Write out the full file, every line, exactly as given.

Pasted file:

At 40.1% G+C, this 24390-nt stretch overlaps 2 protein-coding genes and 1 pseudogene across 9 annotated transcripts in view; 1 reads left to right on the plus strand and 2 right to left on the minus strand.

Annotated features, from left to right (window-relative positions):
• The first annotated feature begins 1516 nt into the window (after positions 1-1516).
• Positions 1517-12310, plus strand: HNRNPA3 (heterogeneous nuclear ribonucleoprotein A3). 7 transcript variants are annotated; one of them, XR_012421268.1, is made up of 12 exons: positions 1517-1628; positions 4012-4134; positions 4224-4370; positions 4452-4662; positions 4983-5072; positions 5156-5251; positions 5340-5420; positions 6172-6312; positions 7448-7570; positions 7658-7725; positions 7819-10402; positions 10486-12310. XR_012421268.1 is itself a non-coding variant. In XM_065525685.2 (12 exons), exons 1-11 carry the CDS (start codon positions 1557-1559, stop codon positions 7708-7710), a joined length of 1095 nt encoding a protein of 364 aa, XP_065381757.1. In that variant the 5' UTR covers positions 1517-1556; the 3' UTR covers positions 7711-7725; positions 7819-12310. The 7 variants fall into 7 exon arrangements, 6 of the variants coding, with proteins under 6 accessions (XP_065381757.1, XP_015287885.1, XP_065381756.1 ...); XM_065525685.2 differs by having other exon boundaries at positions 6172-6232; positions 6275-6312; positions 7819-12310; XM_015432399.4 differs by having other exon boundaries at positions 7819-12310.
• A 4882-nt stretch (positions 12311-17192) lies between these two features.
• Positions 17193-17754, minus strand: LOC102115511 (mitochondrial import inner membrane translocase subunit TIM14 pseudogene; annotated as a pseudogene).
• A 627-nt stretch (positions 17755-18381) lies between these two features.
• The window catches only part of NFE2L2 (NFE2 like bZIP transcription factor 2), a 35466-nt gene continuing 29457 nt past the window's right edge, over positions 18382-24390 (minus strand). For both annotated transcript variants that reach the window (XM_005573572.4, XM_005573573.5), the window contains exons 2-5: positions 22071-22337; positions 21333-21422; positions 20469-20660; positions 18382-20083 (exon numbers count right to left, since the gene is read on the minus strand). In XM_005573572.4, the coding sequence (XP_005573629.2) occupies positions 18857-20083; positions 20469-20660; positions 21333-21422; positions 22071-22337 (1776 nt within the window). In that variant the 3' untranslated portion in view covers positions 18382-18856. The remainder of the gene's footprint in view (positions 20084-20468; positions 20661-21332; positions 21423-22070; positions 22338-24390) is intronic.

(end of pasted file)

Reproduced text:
At 40.1% G+C, this 24390-nt stretch overlaps 2 protein-coding genes and 1 pseudogene across 9 annotated transcripts in view; 1 reads left to right on the plus strand and 2 right to left on the minus strand.

Annotated features, from left to right (window-relative positions):
• The first annotated feature begins 1516 nt into the window (after positions 1-1516).
• Positions 1517-12310, plus strand: HNRNPA3 (heterogeneous nuclear ribonucleoprotein A3). 7 transcript variants are annotated; one of them, XR_012421268.1, is made up of 12 exons: positions 1517-1628; positions 4012-4134; positions 4224-4370; positions 4452-4662; positions 4983-5072; positions 5156-5251; positions 5340-5420; positions 6172-6312; positions 7448-7570; positions 7658-7725; positions 7819-10402; positions 10486-12310. XR_012421268.1 is itself a non-coding variant. In XM_065525685.2 (12 exons), exons 1-11 carry the CDS (start codon positions 1557-1559, stop codon positions 7708-7710), a joined length of 1095 nt encoding a protein of 364 aa, XP_065381757.1. In that variant the 5' UTR covers positions 1517-1556; the 3' UTR covers positions 7711-7725; positions 7819-12310. The 7 variants fall into 7 exon arrangements, 6 of the variants coding, with proteins under 6 accessions (XP_065381757.1, XP_015287885.1, XP_065381756.1 ...); XM_065525685.2 differs by having other exon boundaries at positions 6172-6232; positions 6275-6312; positions 7819-12310; XM_015432399.4 differs by having other exon boundaries at positions 7819-12310.
• A 4882-nt stretch (positions 12311-17192) lies between these two features.
• Positions 17193-17754, minus strand: LOC102115511 (mitochondrial import inner membrane translocase subunit TIM14 pseudogene; annotated as a pseudogene).
• A 627-nt stretch (positions 17755-18381) lies between these two features.
• The window catches only part of NFE2L2 (NFE2 like bZIP transcription factor 2), a 35466-nt gene continuing 29457 nt past the window's right edge, over positions 18382-24390 (minus strand). For both annotated transcript variants that reach the window (XM_005573572.4, XM_005573573.5), the window contains exons 2-5: positions 22071-22337; positions 21333-21422; positions 20469-20660; positions 18382-20083 (exon numbers count right to left, since the gene is read on the minus strand). In XM_005573572.4, the coding sequence (XP_005573629.2) occupies positions 18857-20083; positions 20469-20660; positions 21333-21422; positions 22071-22337 (1776 nt within the window). In that variant the 3' untranslated portion in view covers positions 18382-18856. The remainder of the gene's footprint in view (positions 20084-20468; positions 20661-21332; positions 21423-22070; positions 22338-24390) is intronic.